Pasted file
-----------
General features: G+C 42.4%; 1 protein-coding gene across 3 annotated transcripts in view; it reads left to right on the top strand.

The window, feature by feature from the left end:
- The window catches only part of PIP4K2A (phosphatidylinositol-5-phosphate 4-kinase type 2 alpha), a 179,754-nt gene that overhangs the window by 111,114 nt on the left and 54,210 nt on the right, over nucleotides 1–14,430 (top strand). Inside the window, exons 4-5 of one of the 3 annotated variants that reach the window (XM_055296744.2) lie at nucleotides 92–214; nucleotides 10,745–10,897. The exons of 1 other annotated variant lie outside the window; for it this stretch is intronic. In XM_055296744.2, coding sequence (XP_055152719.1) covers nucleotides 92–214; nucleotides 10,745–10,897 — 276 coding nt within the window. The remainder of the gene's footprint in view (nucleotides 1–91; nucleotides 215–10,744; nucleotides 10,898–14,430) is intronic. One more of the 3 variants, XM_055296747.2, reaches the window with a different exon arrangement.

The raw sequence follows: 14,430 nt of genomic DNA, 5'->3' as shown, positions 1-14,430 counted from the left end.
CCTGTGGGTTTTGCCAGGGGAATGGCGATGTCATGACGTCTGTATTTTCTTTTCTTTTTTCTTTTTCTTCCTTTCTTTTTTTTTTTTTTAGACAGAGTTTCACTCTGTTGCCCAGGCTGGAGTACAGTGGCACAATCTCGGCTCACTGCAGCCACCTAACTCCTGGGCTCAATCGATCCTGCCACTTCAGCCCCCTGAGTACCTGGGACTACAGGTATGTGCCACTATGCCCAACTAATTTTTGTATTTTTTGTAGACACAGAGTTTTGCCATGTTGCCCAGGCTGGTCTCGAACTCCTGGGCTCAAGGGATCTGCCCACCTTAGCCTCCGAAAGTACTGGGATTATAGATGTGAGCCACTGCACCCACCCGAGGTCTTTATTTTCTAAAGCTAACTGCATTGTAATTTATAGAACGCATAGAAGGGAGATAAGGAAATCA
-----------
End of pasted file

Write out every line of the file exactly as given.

General features: G+C 42.4%; 1 protein-coding gene across 3 annotated transcripts in view; it reads left to right on the top strand.

The window, feature by feature from the left end:
- The window catches only part of PIP4K2A (phosphatidylinositol-5-phosphate 4-kinase type 2 alpha), a 179,754-nt gene that overhangs the window by 111,114 nt on the left and 54,210 nt on the right, over nucleotides 1–14,430 (top strand). Inside the window, exons 4-5 of one of the 3 annotated variants that reach the window (XM_055296744.2) lie at nucleotides 92–214; nucleotides 10,745–10,897. The exons of 1 other annotated variant lie outside the window; for it this stretch is intronic. In XM_055296744.2, coding sequence (XP_055152719.1) covers nucleotides 92–214; nucleotides 10,745–10,897 — 276 coding nt within the window. The remainder of the gene's footprint in view (nucleotides 1–91; nucleotides 215–10,744; nucleotides 10,898–14,430) is intronic. One more of the 3 variants, XM_055296747.2, reaches the window with a different exon arrangement.

The raw sequence follows: 14,430 nt of genomic DNA, 5'->3' as shown, positions 1-14,430 counted from the left end.
CCTGTGGGTTTTGCCAGGGGAATGGCGATGTCATGACGTCTGTATTTTCTTTTCTTTTTTCTTTTTCTTCCTTTCTTTTTTTTTTTTTTAGACAGAGTTTCACTCTGTTGCCCAGGCTGGAGTACAGTGGCACAATCTCGGCTCACTGCAGCCACCTAACTCCTGGGCTCAATCGATCCTGCCACTTCAGCCCCCTGAGTACCTGGGACTACAGGTATGTGCCACTATGCCCAACTAATTTTTGTATTTTTTGTAGACACAGAGTTTTGCCATGTTGCCCAGGCTGGTCTCGAACTCCTGGGCTCAAGGGATCTGCCCACCTTAGCCTCCGAAAGTACTGGGATTATAGATGTGAGCCACTGCACCCACCCGAGGTCTTTATTTTCTAAAGCTAACTGCATTGTAATTTATAGAACGCATAGAAGGGAGATAAGGAAATCA